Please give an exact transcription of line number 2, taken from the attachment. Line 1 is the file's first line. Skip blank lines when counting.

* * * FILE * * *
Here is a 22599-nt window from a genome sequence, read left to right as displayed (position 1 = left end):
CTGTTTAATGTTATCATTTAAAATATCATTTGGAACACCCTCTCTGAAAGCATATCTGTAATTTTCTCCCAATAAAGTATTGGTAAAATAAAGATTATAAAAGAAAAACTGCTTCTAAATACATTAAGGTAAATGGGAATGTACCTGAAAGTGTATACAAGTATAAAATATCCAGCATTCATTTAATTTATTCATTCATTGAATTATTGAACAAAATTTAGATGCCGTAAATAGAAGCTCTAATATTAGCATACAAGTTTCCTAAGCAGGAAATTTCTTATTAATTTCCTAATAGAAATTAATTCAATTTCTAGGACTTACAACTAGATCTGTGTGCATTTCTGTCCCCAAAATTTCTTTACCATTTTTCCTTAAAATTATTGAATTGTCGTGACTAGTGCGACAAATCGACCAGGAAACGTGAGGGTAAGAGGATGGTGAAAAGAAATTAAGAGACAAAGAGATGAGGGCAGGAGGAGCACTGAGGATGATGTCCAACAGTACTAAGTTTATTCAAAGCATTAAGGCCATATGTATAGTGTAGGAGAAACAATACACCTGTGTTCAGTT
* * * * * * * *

CTGTTTAATGTTATCATTTAAAATATCATTTGGAACACCCTCTCTGAAAGCATATCTGTAATTTTCTCCCAATAAAGTATTGGTAAAATAAAGATTATAAAAGAAAAACTGCTTCTAAATACATTAAGGTAAATGGGAATGTACCTGAAAGTGTATACAAGTATAAAATATCCAGCATTCATTTAATTTATTCATTCATTGAATTATTGAACAAAATTTAGATGCCGTAAATAGAAGCTCTAATATTAGCATACAAGTTTCCTAAGCAGGAAATTTCTTATTAATTTCCTAATAGAAATTAATTCAATTTCTAGGACTTACAACTAGATCTGTGTGCATTTCTGTCCCCAAAATTTCTTTACCATTTTTCCTTAAAATTATTGAATTGTCGTGACTAGTGCGACAAATCGACCAGGAAACGTGAGGGTAAGAGGATGGTGAAAAGAAATTAAGAGACAAAGAGATGAGGGCAGGAGGAGCACTGAGGATGATGTCCAACAGTACTAAGTTTATTCAAAGCATTAAGGCCATATGTATAGTGTAGGAGAAACAATACACCTGTGTTCAGTT